Serious car accident in Seinäjoki, two dead – I-P: The car in the accident traveled up to 200 km/h
The police suspect that the driver was speeding considerably before the car veered off the road and hit a tree. Two people died when a car derailed on Seinäjoki Ruukintie early Saturday morning, the Boten district police said.
According to the press release, the car was coming from the direction of the center of Seinäjoki, when the driver lost control of the car, veered off the road and crashed into a tree. The driver and passenger died in the accident. “The vehicle was completely destroyed in motion,” according to a police release.
According to Ilkka-Pohjalainen, the rescue service suspected that the driver was driving up to 200 kilometers per hour. The police are investigating the accident as a serious crime of endangering traffic safety and investigating the cause of death.
Salmekangas could not reveal whether filming at the accident scene caused damage to the rescuers, but filming accident scenes is very common. These days, it’s better to shoot than to help, or to call 911 than to check on a victim.
Sometimes the filming is done “in the yard”, other times the phone is held directly against the skin. It interferes and complicates our efforts to help. You should also be able to imagine what it would be like to be in the position of the patient being photographed, but no one thinks about that.
Post-filming of accident scenes can also lead to dangerous situations. The incident happened in Salmenkanka, near the accident site of Rukinti. The car in front pulls the curtains, opens the windows and starts filming the tree the car hit.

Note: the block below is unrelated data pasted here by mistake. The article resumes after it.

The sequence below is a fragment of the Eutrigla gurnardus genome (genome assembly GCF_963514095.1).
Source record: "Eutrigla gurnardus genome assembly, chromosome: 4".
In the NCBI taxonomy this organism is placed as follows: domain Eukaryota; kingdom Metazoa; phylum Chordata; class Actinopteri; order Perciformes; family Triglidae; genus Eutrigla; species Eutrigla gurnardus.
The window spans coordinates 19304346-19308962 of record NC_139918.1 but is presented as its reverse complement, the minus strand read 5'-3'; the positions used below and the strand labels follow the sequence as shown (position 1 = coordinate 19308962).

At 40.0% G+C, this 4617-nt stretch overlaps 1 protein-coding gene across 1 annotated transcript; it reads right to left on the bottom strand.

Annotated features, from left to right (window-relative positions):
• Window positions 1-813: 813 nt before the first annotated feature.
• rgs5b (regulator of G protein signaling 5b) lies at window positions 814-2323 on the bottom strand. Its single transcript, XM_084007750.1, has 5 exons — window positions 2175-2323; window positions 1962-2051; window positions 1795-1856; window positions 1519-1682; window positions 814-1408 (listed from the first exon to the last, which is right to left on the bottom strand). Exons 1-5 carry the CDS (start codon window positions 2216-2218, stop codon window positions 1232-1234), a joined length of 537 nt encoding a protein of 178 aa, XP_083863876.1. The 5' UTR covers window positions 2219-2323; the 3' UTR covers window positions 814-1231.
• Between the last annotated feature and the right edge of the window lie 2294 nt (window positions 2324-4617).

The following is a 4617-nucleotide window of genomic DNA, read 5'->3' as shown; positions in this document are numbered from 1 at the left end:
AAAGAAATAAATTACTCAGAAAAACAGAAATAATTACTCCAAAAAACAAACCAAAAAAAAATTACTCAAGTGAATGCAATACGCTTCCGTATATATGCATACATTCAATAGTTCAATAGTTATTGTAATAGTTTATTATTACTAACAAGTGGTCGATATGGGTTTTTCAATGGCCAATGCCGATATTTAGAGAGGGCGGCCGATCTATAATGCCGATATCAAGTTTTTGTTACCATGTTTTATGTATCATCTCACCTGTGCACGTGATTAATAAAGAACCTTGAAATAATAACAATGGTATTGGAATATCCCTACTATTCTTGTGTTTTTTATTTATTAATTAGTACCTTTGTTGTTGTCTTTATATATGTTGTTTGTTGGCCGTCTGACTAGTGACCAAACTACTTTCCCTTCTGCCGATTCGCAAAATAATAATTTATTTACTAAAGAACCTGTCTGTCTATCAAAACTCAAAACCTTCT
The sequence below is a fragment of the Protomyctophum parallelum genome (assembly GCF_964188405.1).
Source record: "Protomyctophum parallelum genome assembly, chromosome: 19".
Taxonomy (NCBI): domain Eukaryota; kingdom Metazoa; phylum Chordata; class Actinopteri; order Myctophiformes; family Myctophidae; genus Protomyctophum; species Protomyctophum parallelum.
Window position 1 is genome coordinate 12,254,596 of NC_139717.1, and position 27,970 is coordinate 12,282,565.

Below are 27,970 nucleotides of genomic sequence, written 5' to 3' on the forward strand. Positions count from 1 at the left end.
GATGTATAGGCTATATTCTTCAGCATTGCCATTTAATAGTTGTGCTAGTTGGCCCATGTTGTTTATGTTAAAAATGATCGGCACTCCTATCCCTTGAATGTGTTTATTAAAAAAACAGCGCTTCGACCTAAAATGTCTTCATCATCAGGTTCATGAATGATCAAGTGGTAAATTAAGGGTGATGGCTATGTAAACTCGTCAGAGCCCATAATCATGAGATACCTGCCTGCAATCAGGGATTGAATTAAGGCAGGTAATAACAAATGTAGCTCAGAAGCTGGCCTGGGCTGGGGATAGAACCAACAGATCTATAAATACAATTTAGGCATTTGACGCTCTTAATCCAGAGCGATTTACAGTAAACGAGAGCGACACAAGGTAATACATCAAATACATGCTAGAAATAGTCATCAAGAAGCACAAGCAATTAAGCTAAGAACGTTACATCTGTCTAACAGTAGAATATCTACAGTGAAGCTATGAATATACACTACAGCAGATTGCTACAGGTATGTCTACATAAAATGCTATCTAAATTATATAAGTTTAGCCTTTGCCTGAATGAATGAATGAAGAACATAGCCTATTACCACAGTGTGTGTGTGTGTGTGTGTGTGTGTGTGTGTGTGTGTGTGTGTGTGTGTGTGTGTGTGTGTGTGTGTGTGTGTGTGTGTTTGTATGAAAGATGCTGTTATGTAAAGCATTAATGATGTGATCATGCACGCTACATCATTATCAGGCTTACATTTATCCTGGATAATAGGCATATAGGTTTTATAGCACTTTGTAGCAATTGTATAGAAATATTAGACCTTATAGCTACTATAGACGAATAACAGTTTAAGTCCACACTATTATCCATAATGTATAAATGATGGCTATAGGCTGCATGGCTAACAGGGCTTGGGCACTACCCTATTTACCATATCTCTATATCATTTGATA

The popularity of filming accident scenes has exploded over the past decade, as advanced technology has made filming easier. For example, in 2012, when there was a major accident involving an ambulance at a three-way intersection, only one photo was released publicly. If such an accident happened today, there would be pictures of flat roads.
When the photographers showed up, all the first responders could do was tell them to stop filming and leave. Some people follow this, some don’t. In the end, we were there alone for a long time, until other rescuers came to close the accident site and make our work easier.
The media is also partially responsible for the relentless portrayal of the accident scene. The two afternoon papers were particularly diligent in asking their readers for photos of the accident site, as it was a selling point.